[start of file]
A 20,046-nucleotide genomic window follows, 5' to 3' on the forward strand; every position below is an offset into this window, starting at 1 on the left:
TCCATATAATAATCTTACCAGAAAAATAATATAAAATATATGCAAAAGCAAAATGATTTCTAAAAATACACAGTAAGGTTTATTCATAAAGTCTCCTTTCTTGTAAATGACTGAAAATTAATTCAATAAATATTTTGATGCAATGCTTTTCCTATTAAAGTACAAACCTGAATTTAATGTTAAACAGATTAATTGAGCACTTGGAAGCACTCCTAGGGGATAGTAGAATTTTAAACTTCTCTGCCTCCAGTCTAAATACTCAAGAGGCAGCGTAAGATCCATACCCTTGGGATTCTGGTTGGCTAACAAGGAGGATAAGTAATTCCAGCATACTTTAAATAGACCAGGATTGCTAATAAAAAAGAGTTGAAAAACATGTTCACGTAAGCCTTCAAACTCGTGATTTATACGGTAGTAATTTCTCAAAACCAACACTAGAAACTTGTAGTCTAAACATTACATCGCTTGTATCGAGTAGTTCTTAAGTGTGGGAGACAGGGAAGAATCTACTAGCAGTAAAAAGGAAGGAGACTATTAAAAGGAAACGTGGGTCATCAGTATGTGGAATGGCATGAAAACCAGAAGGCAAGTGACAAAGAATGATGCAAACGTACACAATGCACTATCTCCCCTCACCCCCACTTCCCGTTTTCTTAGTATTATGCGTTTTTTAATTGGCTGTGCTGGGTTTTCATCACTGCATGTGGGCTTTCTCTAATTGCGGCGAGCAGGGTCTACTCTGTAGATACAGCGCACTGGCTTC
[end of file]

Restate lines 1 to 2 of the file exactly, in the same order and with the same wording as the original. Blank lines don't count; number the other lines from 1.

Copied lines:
A 20,046-nucleotide genomic window follows, 5' to 3' on the forward strand; every position below is an offset into this window, starting at 1 on the left:
TCCATATAATAATCTTACCAGAAAAATAATATAAAATATATGCAAAAGCAAAATGATTTCTAAAAATACACAGTAAGGTTTATTCATAAAGTCTCCTTTCTTGTAAATGACTGAAAATTAATTCAATAAATATTTTGATGCAATGCTTTTCCTATTAAAGTACAAACCTGAATTTAATGTTAAACAGATTAATTGAGCACTTGGAAGCACTCCTAGGGGATAGTAGAATTTTAAACTTCTCTGCCTCCAGTCTAAATACTCAAGAGGCAGCGTAAGATCCATACCCTTGGGATTCTGGTTGGCTAACAAGGAGGATAAGTAATTCCAGCATACTTTAAATAGACCAGGATTGCTAATAAAAAAGAGTTGAAAAACATGTTCACGTAAGCCTTCAAACTCGTGATTTATACGGTAGTAATTTCTCAAAACCAACACTAGAAACTTGTAGTCTAAACATTACATCGCTTGTATCGAGTAGTTCTTAAGTGTGGGAGACAGGGAAGAATCTACTAGCAGTAAAAAGGAAGGAGACTATTAAAAGGAAACGTGGGTCATCAGTATGTGGAATGGCATGAAAACCAGAAGGCAAGTGACAAAGAATGATGCAAACGTACACAATGCACTATCTCCCCTCACCCCCACTTCCCGTTTTCTTAGTATTATGCGTTTTTTAATTGGCTGTGCTGGGTTTTCATCACTGCATGTGGGCTTTCTCTAATTGCGGCGAGCAGGGTCTACTCTGTAGATACAGCGCACTGGCTTC